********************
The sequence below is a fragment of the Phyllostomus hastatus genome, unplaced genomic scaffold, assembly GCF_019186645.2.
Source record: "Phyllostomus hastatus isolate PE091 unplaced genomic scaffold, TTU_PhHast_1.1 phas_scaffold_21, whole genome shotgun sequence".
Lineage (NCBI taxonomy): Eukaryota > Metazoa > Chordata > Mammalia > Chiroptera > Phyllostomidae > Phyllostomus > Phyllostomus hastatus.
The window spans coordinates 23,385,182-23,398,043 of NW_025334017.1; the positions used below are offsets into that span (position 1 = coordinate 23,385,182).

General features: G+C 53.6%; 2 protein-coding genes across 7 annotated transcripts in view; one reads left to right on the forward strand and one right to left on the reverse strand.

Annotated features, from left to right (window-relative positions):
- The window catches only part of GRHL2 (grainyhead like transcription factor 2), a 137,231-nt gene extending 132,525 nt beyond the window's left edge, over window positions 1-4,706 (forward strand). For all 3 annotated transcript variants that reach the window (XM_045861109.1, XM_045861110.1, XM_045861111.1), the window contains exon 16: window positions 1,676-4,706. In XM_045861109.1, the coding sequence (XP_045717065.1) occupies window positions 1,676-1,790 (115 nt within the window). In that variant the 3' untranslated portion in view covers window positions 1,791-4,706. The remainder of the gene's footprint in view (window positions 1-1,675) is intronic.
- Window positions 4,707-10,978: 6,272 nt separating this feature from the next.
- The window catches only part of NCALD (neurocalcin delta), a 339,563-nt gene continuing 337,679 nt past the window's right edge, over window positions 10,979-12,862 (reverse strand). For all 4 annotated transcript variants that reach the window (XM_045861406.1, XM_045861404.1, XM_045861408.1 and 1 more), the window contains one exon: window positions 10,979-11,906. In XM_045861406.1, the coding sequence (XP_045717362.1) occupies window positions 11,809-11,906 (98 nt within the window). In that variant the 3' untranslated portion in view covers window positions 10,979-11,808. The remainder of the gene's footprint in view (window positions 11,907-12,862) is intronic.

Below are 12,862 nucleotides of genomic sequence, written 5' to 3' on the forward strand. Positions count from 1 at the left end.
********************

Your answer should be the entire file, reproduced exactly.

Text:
The sequence below is a fragment of the Phyllostomus hastatus genome, unplaced genomic scaffold, assembly GCF_019186645.2.
Source record: "Phyllostomus hastatus isolate PE091 unplaced genomic scaffold, TTU_PhHast_1.1 phas_scaffold_21, whole genome shotgun sequence".
Lineage (NCBI taxonomy): Eukaryota > Metazoa > Chordata > Mammalia > Chiroptera > Phyllostomidae > Phyllostomus > Phyllostomus hastatus.
The window spans coordinates 23,385,182-23,398,043 of NW_025334017.1; the positions used below are offsets into that span (position 1 = coordinate 23,385,182).

General features: G+C 53.6%; 2 protein-coding genes across 7 annotated transcripts in view; one reads left to right on the forward strand and one right to left on the reverse strand.

Annotated features, from left to right (window-relative positions):
- The window catches only part of GRHL2 (grainyhead like transcription factor 2), a 137,231-nt gene extending 132,525 nt beyond the window's left edge, over window positions 1-4,706 (forward strand). For all 3 annotated transcript variants that reach the window (XM_045861109.1, XM_045861110.1, XM_045861111.1), the window contains exon 16: window positions 1,676-4,706. In XM_045861109.1, the coding sequence (XP_045717065.1) occupies window positions 1,676-1,790 (115 nt within the window). In that variant the 3' untranslated portion in view covers window positions 1,791-4,706. The remainder of the gene's footprint in view (window positions 1-1,675) is intronic.
- Window positions 4,707-10,978: 6,272 nt separating this feature from the next.
- The window catches only part of NCALD (neurocalcin delta), a 339,563-nt gene continuing 337,679 nt past the window's right edge, over window positions 10,979-12,862 (reverse strand). For all 4 annotated transcript variants that reach the window (XM_045861406.1, XM_045861404.1, XM_045861408.1 and 1 more), the window contains one exon: window positions 10,979-11,906. In XM_045861406.1, the coding sequence (XP_045717362.1) occupies window positions 11,809-11,906 (98 nt within the window). In that variant the 3' untranslated portion in view covers window positions 10,979-11,808. The remainder of the gene's footprint in view (window positions 11,907-12,862) is intronic.

Below are 12,862 nucleotides of genomic sequence, written 5' to 3' on the forward strand. Positions count from 1 at the left end.